Deforestation in Madagascar. Photo by Rhett A. Butler
Having leadership at the top is really important. For example, Ravalomanana is really trying to get rid of corruption, which is a big problem in Africa. Corruption makes it extremely difficult to get things accomplished. Ravalomanana is also appointing qualified people to top positions. For example, Koto Bernard, who used to work for WWF and has spent time in the US and Europe, was just named minister of the environment. This is terrific news for Madagascar, Koto is smart and dynamic and has really been an active player in environmental outreach for Madagascar. I'm very excited about him in the role.
When you have the will at the top it does trickle down. If we want to take on a national conservation initiative, we really need an education campaign with television spots, radio advertisements, and posters. We need more funding for protection in parks that don't have tourists. For some of these protected areas there is virtually no park staff presence. This means that local people cut and burn forest -- not necessarily out of spite or defiance but simply because that's the way they've always lived and there's no one there to tell them otherwise. We need a physical presence in these remote parks and clearly marked borders. We've got really fantastic people working for the departments of water and forests as well as ANGAP (Madagascar's national parks agency which has recently been renamed to SAPM), but we simply do not have enough people on the ground. We need more funds for staff in remote areas and vehicles. I'm worried about the whole national program because we now have donors saying they don't need to give more money to Madagascar. We need more money! It's worth it because Madagascar is such a special place.
My pessimism, if I have any, is population growth. You can't keep increasing population without running into serious environmental problems. We're working to address this. Cornell is working with the System of Rice Intensification (SRI) to improve rice cultivation around Ranomafana which has had a big impact on yields and community well-being in the area. It also helps reduce pressure on forests.
Another positive is it looks like we can reforest some of the terribly deforested areas. One of my pet projects is to restore some of this devastated land which may cover something like 80 percent of Madagascar. As you know, we have burning in Madagascar. Unlike places like South America where rainforest might come back a few years after logging or cutting, in Madagascar this rarely happens because the Malagasy burn so much. They cut the forest and then burn it again and again. It's a cultural thing -- they've been doing this for more than 1000 years, but with the poor soils and greatly diminished extent of forests, it simply can't be done anymore. We need the president to say that burning is a bad thing and make it illegal. When the burning season starts, everyone who does it should be briefly arrested to get the point across. Where he's done this it has worked -- they don't burn any more. Once we stop the burning we can focus on reforestation.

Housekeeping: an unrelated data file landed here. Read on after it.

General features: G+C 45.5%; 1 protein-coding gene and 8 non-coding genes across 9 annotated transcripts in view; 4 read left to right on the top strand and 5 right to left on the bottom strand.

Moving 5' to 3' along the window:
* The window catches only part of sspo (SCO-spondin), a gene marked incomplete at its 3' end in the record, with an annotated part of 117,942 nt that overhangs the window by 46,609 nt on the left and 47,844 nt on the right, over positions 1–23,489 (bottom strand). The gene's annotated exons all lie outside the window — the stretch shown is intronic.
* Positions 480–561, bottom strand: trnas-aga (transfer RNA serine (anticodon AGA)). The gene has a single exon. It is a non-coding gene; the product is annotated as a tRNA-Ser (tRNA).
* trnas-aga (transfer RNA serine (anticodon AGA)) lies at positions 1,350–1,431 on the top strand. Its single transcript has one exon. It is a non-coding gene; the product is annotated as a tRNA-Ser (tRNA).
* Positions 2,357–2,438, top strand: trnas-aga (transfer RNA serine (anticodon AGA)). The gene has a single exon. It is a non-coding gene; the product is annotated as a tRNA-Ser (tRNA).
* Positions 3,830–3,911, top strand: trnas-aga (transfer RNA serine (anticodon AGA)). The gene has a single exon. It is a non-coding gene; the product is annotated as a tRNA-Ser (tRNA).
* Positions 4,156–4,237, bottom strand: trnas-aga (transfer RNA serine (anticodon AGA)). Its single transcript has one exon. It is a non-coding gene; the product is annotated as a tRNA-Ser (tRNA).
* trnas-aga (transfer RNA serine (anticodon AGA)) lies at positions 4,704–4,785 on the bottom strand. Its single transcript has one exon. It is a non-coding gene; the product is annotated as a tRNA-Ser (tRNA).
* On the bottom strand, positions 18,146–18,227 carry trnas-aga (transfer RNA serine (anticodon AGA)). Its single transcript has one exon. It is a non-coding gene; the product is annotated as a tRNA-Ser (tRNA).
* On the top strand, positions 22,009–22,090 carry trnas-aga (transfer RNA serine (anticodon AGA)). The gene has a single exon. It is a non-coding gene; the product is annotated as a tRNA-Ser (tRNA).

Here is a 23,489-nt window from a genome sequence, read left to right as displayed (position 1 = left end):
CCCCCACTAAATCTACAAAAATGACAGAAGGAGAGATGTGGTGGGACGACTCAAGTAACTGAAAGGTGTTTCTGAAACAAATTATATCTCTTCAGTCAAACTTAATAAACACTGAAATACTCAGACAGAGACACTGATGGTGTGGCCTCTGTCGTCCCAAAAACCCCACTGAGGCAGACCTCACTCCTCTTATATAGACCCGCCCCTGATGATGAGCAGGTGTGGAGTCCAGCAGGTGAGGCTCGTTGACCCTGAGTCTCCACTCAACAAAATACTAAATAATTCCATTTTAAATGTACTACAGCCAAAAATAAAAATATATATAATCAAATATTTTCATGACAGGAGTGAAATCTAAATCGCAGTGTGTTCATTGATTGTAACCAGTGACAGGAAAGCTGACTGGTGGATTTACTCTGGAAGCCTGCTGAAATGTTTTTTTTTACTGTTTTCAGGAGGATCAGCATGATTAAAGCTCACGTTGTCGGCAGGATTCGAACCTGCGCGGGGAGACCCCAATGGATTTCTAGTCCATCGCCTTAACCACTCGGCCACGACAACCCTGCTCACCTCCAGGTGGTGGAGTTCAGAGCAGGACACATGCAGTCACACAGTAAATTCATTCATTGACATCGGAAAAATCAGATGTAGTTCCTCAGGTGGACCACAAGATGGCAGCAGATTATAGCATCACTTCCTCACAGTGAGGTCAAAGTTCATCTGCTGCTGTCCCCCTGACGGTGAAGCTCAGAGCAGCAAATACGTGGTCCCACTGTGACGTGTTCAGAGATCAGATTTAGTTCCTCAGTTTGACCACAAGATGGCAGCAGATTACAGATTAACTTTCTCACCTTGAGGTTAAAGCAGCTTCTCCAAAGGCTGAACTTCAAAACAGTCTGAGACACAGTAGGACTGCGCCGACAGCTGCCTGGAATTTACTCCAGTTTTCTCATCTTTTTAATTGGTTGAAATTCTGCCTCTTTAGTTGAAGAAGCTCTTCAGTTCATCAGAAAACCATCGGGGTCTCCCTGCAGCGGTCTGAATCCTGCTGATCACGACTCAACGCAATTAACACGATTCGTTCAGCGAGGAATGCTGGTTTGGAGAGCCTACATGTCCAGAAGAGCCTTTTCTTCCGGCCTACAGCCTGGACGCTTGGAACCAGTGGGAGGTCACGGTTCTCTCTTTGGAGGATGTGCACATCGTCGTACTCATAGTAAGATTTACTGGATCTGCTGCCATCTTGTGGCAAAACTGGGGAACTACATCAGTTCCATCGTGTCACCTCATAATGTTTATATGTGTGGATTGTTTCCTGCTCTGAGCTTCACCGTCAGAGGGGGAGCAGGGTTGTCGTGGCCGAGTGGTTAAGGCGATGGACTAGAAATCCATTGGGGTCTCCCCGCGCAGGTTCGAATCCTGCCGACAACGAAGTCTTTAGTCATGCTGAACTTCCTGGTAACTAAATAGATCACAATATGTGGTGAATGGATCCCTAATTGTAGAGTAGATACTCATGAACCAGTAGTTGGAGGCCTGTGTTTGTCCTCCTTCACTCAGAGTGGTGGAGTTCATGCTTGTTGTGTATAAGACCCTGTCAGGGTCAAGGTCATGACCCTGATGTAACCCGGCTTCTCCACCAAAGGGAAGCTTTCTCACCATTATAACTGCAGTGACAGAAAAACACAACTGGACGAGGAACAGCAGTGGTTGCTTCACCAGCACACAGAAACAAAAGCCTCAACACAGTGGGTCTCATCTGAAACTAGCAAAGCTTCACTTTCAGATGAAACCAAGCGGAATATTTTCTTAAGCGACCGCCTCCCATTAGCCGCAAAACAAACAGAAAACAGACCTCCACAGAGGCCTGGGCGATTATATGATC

Ranomafana river in Ranomafana National Park. Photo ©Julie Larsen Maher
Phelsuma Day Gecko in Ranomafana. Photo ©Julie Larsen Maher
I have to tell you a story because it amazes me still. In 1988 when we started Ranomafana national park we brought in an agricultural expert, Daniel Turk, who was a graduate student at North Carolina state working on his dissertation. To measure growth rates of native trees, he started a nursery of endemic species. When he was finished with his dissertation, he took the seedlings and planted them outside the nursery but he didn't ask me where to plant them. I was away at the time, but when I returned and saw where he had placed them, I was horrified because he planted them in this awful deforested wasteland -- it was like he was throwing the seedlings away. These were rainforest plants that typically grew in the shade of the canopy to eventually become 35 meters tall.